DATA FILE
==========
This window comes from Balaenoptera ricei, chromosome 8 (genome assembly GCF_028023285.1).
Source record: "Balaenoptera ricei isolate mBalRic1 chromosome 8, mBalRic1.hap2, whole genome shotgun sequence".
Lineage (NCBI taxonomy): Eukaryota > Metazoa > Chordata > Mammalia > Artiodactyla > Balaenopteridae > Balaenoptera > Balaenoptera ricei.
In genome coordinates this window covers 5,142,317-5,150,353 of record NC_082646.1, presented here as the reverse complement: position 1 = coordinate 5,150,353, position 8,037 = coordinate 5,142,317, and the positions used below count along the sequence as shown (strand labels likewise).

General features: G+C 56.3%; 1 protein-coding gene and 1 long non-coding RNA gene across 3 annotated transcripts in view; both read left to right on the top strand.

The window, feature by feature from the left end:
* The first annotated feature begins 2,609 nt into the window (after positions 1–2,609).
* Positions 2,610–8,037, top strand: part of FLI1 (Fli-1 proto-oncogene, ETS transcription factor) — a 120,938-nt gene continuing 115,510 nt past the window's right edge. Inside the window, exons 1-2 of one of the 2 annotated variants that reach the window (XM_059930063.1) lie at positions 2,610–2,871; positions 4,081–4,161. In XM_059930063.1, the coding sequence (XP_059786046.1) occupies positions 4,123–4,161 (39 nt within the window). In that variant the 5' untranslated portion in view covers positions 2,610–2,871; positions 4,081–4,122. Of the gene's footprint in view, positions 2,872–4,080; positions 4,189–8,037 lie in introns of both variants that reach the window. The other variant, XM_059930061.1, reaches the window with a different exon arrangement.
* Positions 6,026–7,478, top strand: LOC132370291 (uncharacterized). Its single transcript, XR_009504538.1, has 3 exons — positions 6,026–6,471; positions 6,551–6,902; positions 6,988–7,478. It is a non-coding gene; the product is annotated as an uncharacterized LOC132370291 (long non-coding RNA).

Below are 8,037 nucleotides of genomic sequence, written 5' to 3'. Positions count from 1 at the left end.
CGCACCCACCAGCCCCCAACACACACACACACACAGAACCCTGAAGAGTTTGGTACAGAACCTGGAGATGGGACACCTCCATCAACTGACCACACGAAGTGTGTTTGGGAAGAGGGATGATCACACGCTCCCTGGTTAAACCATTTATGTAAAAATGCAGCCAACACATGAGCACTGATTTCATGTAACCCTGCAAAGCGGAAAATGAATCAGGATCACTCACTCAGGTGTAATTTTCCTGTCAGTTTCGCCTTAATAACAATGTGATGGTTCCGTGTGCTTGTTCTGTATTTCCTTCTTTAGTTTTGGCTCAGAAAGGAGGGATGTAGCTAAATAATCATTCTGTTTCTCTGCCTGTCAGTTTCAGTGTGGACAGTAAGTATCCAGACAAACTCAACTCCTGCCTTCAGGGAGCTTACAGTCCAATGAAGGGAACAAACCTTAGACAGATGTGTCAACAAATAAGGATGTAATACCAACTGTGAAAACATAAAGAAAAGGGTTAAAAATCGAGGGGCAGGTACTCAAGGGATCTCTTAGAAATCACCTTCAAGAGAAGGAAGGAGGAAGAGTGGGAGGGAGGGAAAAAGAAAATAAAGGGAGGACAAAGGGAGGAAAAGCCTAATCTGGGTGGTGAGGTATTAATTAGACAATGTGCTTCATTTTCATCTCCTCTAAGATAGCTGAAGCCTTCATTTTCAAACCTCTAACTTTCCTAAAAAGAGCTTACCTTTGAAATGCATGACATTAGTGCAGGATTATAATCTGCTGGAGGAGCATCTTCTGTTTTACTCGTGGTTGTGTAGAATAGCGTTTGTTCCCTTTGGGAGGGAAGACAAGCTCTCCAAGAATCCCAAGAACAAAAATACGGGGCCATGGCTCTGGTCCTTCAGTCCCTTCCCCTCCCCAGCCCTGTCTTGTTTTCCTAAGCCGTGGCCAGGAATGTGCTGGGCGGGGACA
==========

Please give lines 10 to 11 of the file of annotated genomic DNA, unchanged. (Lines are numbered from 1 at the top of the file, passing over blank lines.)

Below are 8,037 nucleotides of genomic sequence, written 5' to 3'. Positions count from 1 at the left end.
CGCACCCACCAGCCCCCAACACACACACACACACAGAACCCTGAAGAGTTTGGTACAGAACCTGGAGATGGGACACCTCCATCAACTGACCACACGAAGTGTGTTTGGGAAGAGGGATGATCACACGCTCCCTGGTTAAACCATTTATGTAAAAATGCAGCCAACACATGAGCACTGATTTCATGTAACCCTGCAAAGCGGAAAATGAATCAGGATCACTCACTCAGGTGTAATTTTCCTGTCAGTTTCGCCTTAATAACAATGTGATGGTTCCGTGTGCTTGTTCTGTATTTCCTTCTTTAGTTTTGGCTCAGAAAGGAGGGATGTAGCTAAATAATCATTCTGTTTCTCTGCCTGTCAGTTTCAGTGTGGACAGTAAGTATCCAGACAAACTCAACTCCTGCCTTCAGGGAGCTTACAGTCCAATGAAGGGAACAAACCTTAGACAGATGTGTCAACAAATAAGGATGTAATACCAACTGTGAAAACATAAAGAAAAGGGTTAAAAATCGAGGGGCAGGTACTCAAGGGATCTCTTAGAAATCACCTTCAAGAGAAGGAAGGAGGAAGAGTGGGAGGGAGGGAAAAAGAAAATAAAGGGAGGACAAAGGGAGGAAAAGCCTAATCTGGGTGGTGAGGTATTAATTAGACAATGTGCTTCATTTTCATCTCCTCTAAGATAGCTGAAGCCTTCATTTTCAAACCTCTAACTTTCCTAAAAAGAGCTTACCTTTGAAATGCATGACATTAGTGCAGGATTATAATCTGCTGGAGGAGCATCTTCTGTTTTACTCGTGGTTGTGTAGAATAGCGTTTGTTCCCTTTGGGAGGGAAGACAAGCTCTCCAAGAATCCCAAGAACAAAAATACGGGGCCATGGCTCTGGTCCTTCAGTCCCTTCCCCTCCCCAGCCCTGTCTTGTTTTCCTAAGCCGTGGCCAGGAATGTGCTGGGCGGGGACA